Ventures into La Cruz de Huanacaxtle

Twice Chris has left Tao at anchor in Punta de Mita to make the 8-mile trip to La Cruz de Huanacaxtle, locally referred to as La Cruz. Many cruisers in Banderas Bay flock to La Cruz because it boasts good marina facilities, a free dinghy dock, a nearby anchorage, and a variety of good tourist amenities, including restaurants, internet cafes, mini markets, and most importantly, bars. Oddly enough, his first visit to La Cruz was by boat, but not on Tao. Ryan and Kristina from s/v Caramelo invited Chris for the short cruise the morning of March 26th, 3-days prior to their flight to the States for a short work related visit. After a great downwind sail with Caramelo, Chris visited with Lorenzo, Cecile, and Kenzo on Plume before their journey back north towards San Carlos, where they plan to haul their trailerable Nor’Sea 27 and take her back to the Bay Area. After assisting Caramelo to reset their anchor (which appeared to be dragging in the strong afternoon breeze) Chris was able to catch the last bus back to Punta de Mita as the sun went down.

Chris’s second trip into La Cruz was on Friday, April 2nd, during the crowded Easter weekend. Locally known as Semana Santa followed closely by Pascua, it is one of the busiest holidays acrossLatin America. In Mexico, beach towns are hardest hit as hordes of people from all across the country descend on the coast for fun in the sun and water. The buses were definitely moving more slowly as a result, allowing Eric and Rachel, of Nanu, and Chris to observe the throngs of colorful people filling each of the beaches along the highway between Punta de Mita and La Cruz. Once in La Cruz, Chris left Eric and Rachel at their favorite restaurant and made his way down to the marina docks for a long awaited reunion with Pisces. Julia and Jacob have been sorely missed by both Chris and Shawn this season, and meeting with them brought back good memories of their times together throughout last year’s sailing season. Tao’s most recent visit with Pisces was at the beginning of this year’s season in December 2009, when Pisces passed through Puerto Escondido on their way south to La Paz. Julia, Jacob, and Chris made their way into downtown La Cruz for a taco dinner, ice cream, and good discussions (as always). They then ambled their way to the bus stop so that Chris could again catch the last bus for the return trip to Punta de Mita and Tao.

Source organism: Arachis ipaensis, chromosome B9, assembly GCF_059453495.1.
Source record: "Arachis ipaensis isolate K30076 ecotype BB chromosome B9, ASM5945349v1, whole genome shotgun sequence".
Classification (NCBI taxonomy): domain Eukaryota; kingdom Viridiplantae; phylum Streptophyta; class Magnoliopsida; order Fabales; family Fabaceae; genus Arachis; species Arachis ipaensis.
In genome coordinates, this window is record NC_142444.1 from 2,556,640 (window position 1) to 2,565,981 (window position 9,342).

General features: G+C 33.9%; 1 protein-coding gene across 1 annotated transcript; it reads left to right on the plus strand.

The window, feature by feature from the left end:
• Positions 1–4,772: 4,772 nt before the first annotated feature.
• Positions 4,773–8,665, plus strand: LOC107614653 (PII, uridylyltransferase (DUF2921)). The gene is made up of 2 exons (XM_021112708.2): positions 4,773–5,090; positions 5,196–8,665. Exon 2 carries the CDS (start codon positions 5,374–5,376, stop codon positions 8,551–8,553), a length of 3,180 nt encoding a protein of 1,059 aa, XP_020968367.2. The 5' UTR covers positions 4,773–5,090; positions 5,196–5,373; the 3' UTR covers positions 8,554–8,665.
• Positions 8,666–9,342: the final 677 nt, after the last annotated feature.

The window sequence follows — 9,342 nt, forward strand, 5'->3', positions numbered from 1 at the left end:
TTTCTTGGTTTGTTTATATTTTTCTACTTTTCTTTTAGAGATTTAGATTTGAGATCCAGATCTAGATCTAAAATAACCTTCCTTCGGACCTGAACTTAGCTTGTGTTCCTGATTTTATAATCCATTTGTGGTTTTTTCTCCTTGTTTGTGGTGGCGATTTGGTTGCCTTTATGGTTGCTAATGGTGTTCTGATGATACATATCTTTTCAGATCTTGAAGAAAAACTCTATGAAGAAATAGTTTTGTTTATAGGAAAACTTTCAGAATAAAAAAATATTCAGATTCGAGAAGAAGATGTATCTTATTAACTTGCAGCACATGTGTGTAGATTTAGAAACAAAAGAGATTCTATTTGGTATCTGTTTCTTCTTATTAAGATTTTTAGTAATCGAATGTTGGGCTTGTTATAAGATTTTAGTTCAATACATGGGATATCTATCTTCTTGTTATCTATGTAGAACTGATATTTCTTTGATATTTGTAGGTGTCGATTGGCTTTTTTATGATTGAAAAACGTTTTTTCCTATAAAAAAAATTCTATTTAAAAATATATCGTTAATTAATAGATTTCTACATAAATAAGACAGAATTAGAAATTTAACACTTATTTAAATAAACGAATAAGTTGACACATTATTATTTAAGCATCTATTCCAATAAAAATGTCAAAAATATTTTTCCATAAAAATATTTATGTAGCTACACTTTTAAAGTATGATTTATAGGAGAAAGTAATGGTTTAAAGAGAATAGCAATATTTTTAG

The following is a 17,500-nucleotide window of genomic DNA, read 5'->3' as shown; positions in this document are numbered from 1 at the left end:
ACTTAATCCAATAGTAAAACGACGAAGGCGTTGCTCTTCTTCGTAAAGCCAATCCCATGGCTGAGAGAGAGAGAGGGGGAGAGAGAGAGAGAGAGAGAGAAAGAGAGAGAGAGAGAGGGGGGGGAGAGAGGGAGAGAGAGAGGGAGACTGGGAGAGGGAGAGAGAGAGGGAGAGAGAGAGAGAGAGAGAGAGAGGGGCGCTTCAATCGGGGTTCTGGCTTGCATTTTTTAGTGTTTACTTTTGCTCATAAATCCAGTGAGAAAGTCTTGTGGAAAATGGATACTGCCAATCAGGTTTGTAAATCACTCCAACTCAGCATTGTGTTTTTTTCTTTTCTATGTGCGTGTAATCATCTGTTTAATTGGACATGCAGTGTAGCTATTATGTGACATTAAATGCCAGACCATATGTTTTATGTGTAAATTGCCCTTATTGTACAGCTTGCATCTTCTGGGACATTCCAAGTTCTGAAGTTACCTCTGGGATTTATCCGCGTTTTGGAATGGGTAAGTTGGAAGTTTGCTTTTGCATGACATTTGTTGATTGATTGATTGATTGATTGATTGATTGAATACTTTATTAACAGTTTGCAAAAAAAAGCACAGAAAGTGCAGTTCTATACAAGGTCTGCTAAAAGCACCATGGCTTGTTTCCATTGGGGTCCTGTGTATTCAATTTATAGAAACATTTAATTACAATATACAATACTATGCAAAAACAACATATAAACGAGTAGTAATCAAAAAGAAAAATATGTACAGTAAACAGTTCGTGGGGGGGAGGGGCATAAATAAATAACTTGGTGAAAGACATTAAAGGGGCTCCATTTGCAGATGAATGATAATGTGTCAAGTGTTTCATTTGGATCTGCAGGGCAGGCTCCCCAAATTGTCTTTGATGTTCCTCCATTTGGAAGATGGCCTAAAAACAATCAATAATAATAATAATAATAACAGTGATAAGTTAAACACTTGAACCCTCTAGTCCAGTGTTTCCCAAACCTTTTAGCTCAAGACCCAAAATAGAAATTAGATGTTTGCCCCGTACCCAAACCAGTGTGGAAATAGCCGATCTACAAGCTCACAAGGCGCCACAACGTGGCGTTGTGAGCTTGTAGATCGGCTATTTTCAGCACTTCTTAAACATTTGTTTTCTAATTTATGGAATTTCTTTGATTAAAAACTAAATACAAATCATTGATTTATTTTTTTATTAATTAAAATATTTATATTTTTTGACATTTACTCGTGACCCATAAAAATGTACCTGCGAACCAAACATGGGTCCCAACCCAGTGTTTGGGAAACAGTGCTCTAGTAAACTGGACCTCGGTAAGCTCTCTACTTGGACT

On April 5th, 2010, Chris again prepared for a journey into La Cruz, this time on Tao in anticipation of Shawn’s arrival on into the Puerto Vallarta international airport the next morning. He had 3 crew members to enjoy the quick downwind run to La Cruz with; the crew of s/v Pisces Julia, Jacob, and their SF friend Alia. They didn't leave Punta de Mita until 1800 but as Chris' luck would have it, they made it to the La Cruz anchorage just as the sun was setting. Rocky set immediately, it was fun to have crew! The next morning Chris did a final cleaning of the boat for Shawn's first trip to Tao since June of 2009 and hopped on a bus to the airport for her 1130 arrival. He was looking forward to their reunion, sharing all of his experiences, and of course demonstrating all of the boat improvements!